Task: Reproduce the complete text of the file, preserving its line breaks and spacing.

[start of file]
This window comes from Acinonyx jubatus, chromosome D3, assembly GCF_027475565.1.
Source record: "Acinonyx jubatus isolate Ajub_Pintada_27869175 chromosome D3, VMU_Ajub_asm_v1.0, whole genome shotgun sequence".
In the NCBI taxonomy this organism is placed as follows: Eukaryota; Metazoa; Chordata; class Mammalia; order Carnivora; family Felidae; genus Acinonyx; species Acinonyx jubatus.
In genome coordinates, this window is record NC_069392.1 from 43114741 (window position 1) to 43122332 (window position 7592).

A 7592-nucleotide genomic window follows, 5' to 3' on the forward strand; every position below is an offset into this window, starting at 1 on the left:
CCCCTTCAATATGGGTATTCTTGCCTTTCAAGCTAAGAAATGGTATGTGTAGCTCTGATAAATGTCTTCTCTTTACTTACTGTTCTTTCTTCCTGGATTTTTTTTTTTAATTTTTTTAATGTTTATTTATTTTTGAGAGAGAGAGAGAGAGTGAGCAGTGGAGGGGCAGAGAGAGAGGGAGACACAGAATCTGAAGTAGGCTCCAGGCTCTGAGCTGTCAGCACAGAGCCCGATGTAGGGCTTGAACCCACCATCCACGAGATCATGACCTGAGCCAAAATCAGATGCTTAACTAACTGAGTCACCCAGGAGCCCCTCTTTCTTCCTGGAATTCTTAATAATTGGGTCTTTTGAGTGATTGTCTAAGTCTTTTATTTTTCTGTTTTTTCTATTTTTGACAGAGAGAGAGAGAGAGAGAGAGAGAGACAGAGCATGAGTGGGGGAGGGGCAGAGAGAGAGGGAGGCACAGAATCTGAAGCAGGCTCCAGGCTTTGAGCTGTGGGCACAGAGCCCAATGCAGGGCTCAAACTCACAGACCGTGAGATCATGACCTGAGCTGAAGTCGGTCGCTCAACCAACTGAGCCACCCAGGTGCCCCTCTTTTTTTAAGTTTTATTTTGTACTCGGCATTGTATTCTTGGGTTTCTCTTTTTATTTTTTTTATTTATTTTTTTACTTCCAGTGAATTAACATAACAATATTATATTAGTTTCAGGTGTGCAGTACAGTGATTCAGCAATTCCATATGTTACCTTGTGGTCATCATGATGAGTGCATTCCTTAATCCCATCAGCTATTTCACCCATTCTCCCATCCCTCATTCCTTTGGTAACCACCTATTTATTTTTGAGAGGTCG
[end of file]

This window comes from Acinonyx jubatus, chromosome D3, assembly GCF_027475565.1.
Source record: "Acinonyx jubatus isolate Ajub_Pintada_27869175 chromosome D3, VMU_Ajub_asm_v1.0, whole genome shotgun sequence".
In the NCBI taxonomy this organism is placed as follows: Eukaryota; Metazoa; Chordata; class Mammalia; order Carnivora; family Felidae; genus Acinonyx; species Acinonyx jubatus.
In genome coordinates, this window is record NC_069392.1 from 43114741 (window position 1) to 43122332 (window position 7592).

A 7592-nucleotide genomic window follows, 5' to 3' on the forward strand; every position below is an offset into this window, starting at 1 on the left:
CCCCTTCAATATGGGTATTCTTGCCTTTCAAGCTAAGAAATGGTATGTGTAGCTCTGATAAATGTCTTCTCTTTACTTACTGTTCTTTCTTCCTGGATTTTTTTTTTTAATTTTTTTAATGTTTATTTATTTTTGAGAGAGAGAGAGAGAGTGAGCAGTGGAGGGGCAGAGAGAGAGGGAGACACAGAATCTGAAGTAGGCTCCAGGCTCTGAGCTGTCAGCACAGAGCCCGATGTAGGGCTTGAACCCACCATCCACGAGATCATGACCTGAGCCAAAATCAGATGCTTAACTAACTGAGTCACCCAGGAGCCCCTCTTTCTTCCTGGAATTCTTAATAATTGGGTCTTTTGAGTGATTGTCTAAGTCTTTTATTTTTCTGTTTTTTCTATTTTTGACAGAGAGAGAGAGAGAGAGAGAGAGAGACAGAGCATGAGTGGGGGAGGGGCAGAGAGAGAGGGAGGCACAGAATCTGAAGCAGGCTCCAGGCTTTGAGCTGTGGGCACAGAGCCCAATGCAGGGCTCAAACTCACAGACCGTGAGATCATGACCTGAGCTGAAGTCGGTCGCTCAACCAACTGAGCCACCCAGGTGCCCCTCTTTTTTTAAGTTTTATTTTGTACTCGGCATTGTATTCTTGGGTTTCTCTTTTTATTTTTTTTATTTATTTTTTTACTTCCAGTGAATTAACATAACAATATTATATTAGTTTCAGGTGTGCAGTACAGTGATTCAGCAATTCCATATGTTACCTTGTGGTCATCATGATGAGTGCATTCCTTAATCCCATCAGCTATTTCACCCATTCTCCCATCCCTCATTCCTTTGGTAACCACCTATTTATTTTTGAGAGGTCG